Earl (RJ Cyler) is, in Greg’s own words, not his friend but his his ‘co-worker’; a straight talking kind of fella whose no nonsense approach to things often shakes Greg from his insular existence, forcing him to face up to life and his own responsibilities within it. They’re an unlikely, seemingly mismatched pairing, but through their appreciation of cult and classic movies, and more importantly their own kooky (there’s that word again) B-movie re-imagining of them, each seems to get what they need from the other in their partnership.
Together they share their creative exploits with Rachel and importantly, she seems to ‘get’ the pair of them.
In light of Rachel’s worsening health, it’s perhaps left to Greg’s tutor, Mr McCarthy, (Jon Bernthal of The Walking Dead fame), to impart the film’s core message, pointing out to Greg that sometimes it’s often only after someone’s gone that we truly learn about them, who they were and crucially, how they’ve shaped and will continue to shape our own lives, helping us to overcome our inadequacies and to become the person that we have the potential to be.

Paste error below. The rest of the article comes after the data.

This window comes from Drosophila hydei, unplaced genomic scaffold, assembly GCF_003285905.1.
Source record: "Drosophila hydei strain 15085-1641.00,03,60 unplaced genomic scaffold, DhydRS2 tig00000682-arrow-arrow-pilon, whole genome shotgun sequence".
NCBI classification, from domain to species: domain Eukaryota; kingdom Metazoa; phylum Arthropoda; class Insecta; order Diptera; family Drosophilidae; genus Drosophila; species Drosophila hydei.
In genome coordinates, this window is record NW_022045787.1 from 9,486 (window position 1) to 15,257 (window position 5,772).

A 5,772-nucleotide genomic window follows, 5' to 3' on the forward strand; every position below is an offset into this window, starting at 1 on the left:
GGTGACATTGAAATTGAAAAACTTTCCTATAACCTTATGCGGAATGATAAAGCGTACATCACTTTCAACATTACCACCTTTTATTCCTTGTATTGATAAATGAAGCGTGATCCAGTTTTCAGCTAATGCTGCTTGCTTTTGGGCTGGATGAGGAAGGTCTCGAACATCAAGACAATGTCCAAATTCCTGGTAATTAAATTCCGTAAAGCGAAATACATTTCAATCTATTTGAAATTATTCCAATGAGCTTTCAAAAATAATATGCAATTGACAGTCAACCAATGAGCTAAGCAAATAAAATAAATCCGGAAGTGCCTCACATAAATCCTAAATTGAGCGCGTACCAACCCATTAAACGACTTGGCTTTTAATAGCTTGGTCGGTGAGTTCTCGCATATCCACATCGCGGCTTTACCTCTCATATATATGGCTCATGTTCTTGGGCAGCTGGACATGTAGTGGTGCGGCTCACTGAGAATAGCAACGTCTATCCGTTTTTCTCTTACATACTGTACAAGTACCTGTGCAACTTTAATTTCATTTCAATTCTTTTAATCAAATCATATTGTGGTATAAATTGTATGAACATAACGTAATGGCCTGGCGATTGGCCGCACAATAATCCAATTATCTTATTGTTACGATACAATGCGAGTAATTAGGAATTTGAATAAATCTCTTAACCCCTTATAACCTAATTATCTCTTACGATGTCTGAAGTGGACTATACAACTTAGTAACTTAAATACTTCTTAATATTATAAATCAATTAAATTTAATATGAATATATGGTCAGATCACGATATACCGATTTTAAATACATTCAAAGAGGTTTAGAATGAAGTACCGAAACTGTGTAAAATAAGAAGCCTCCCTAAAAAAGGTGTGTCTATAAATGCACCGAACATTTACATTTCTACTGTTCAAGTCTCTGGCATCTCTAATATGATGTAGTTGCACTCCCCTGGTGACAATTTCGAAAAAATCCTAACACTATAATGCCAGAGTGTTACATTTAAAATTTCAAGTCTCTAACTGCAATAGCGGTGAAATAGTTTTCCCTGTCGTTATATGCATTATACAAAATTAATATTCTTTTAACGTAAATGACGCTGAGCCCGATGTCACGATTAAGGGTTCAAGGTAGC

Although Greg is quick to dismiss this as some kind of unnecessary life lesson, these are words that might prove to be strangely prophetic.
Director Alfonso Gomez-Rejon judges the mood of MEDG superbly. It’s sweet, not saccharine, sad, yet not overly melancholic and amusing yet never really resorting to cheap laughs.
Enhanced by an excellent, Brian Eno-infused and predictably indie soundtrack, you could say that MEDG strikes just the right balance, exuding both warmth and charm and I suspect a longevity that perhaps wouldn’t be expected from a film within the ‘teen’ genre.
A kooky, indie gem.